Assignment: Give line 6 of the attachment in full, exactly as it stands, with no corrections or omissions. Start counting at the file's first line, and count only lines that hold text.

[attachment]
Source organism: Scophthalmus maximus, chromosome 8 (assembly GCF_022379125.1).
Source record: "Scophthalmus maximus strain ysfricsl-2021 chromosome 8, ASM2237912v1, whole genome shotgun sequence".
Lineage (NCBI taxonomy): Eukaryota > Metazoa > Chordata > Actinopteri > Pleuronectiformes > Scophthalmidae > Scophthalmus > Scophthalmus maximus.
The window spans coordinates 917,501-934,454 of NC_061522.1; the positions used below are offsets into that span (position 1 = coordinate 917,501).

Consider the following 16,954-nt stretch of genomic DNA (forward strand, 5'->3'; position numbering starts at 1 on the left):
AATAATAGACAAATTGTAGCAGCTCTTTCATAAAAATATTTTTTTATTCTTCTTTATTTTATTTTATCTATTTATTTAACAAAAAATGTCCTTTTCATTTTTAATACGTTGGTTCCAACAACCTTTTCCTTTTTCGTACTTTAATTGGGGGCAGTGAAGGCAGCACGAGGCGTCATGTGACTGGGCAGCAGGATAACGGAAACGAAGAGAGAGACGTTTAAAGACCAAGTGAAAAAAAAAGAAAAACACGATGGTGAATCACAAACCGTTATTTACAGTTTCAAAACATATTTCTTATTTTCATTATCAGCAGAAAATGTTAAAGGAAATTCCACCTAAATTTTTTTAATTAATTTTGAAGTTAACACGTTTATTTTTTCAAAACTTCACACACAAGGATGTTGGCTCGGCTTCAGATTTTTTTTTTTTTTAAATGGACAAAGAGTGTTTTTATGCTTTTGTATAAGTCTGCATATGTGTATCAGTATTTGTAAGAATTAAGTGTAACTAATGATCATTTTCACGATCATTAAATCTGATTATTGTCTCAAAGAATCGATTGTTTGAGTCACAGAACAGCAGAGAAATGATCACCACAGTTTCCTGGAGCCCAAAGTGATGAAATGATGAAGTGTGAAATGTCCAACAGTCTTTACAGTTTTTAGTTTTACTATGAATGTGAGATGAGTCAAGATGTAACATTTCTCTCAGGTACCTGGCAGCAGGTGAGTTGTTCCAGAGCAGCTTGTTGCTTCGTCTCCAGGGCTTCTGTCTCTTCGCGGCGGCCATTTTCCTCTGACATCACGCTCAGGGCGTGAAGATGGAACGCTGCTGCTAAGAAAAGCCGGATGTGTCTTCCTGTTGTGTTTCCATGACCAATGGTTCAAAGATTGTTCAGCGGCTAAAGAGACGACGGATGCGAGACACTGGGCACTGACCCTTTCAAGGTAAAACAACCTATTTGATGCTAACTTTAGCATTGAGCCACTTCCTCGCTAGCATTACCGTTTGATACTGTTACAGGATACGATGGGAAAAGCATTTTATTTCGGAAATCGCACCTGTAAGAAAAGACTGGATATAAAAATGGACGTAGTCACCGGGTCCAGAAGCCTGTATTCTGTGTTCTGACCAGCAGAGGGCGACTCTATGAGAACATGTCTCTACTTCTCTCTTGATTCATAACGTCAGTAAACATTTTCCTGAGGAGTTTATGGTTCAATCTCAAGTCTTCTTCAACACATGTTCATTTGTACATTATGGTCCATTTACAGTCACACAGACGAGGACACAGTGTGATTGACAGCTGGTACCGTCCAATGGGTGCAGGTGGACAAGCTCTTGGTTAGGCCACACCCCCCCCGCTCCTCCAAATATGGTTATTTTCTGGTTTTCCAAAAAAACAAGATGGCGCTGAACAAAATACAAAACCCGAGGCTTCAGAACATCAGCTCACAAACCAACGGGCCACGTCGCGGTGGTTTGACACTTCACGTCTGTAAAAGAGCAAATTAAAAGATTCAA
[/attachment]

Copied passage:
AATAATAGACAAATTGTAGCAGCTCTTTCATAAAAATATTTTTTTATTCTTCTTTATTTTATTTTATCTATTTATTTAACAAAAAATGTCCTTTTCATTTTTAATACGTTGGTTCCAACAACCTTTTCCTTTTTCGTACTTTAATTGGGGGCAGTGAAGGCAGCACGAGGCGTCATGTGACTGGGCAGCAGGATAACGGAAACGAAGAGAGAGACGTTTAAAGACCAAGTGAAAAAAAAAGAAAAACACGATGGTGAATCACAAACCGTTATTTACAGTTTCAAAACATATTTCTTATTTTCATTATCAGCAGAAAATGTTAAAGGAAATTCCACCTAAATTTTTTTAATTAATTTTGAAGTTAACACGTTTATTTTTTCAAAACTTCACACACAAGGATGTTGGCTCGGCTTCAGATTTTTTTTTTTTTTAAATGGACAAAGAGTGTTTTTATGCTTTTGTATAAGTCTGCATATGTGTATCAGTATTTGTAAGAATTAAGTGTAACTAATGATCATTTTCACGATCATTAAATCTGATTATTGTCTCAAAGAATCGATTGTTTGAGTCACAGAACAGCAGAGAAATGATCACCACAGTTTCCTGGAGCCCAAAGTGATGAAATGATGAAGTGTGAAATGTCCAACAGTCTTTACAGTTTTTAGTTTTACTATGAATGTGAGATGAGTCAAGATGTAACATTTCTCTCAGGTACCTGGCAGCAGGTGAGTTGTTCCAGAGCAGCTTGTTGCTTCGTCTCCAGGGCTTCTGTCTCTTCGCGGCGGCCATTTTCCTCTGACATCACGCTCAGGGCGTGAAGATGGAACGCTGCTGCTAAGAAAAGCCGGATGTGTCTTCCTGTTGTGTTTCCATGACCAATGGTTCAAAGATTGTTCAGCGGCTAAAGAGACGACGGATGCGAGACACTGGGCACTGACCCTTTCAAGGTAAAACAACCTATTTGATGCTAACTTTAGCATTGAGCCACTTCCTCGCTAGCATTACCGTTTGATACTGTTACAGGATACGATGGGAAAAGCATTTTATTTCGGAAATCGCACCTGTAAGAAAAGACTGGATATAAAAATGGACGTAGTCACCGGGTCCAGAAGCCTGTATTCTGTGTTCTGACCAGCAGAGGGCGACTCTATGAGAACATGTCTCTACTTCTCTCTTGATTCATAACGTCAGTAAACATTTTCCTGAGGAGTTTATGGTTCAATCTCAAGTCTTCTTCAACACATGTTCATTTGTACATTATGGTCCATTTACAGTCACACAGACGAGGACACAGTGTGATTGACAGCTGGTACCGTCCAATGGGTGCAGGTGGACAAGCTCTTGGTTAGGCCACACCCCCCCCGCTCCTCCAAATATGGTTATTTTCTGGTTTTCCAAAAAAACAAGATGGCGCTGAACAAAATACAAAACCCGAGGCTTCAGAACATCAGCTCACAAACCAACGGGCCACGTCGCGGTGGTTTGACACTTCACGTCTGTAAAAGAGCAAATTAAAAGATTCAA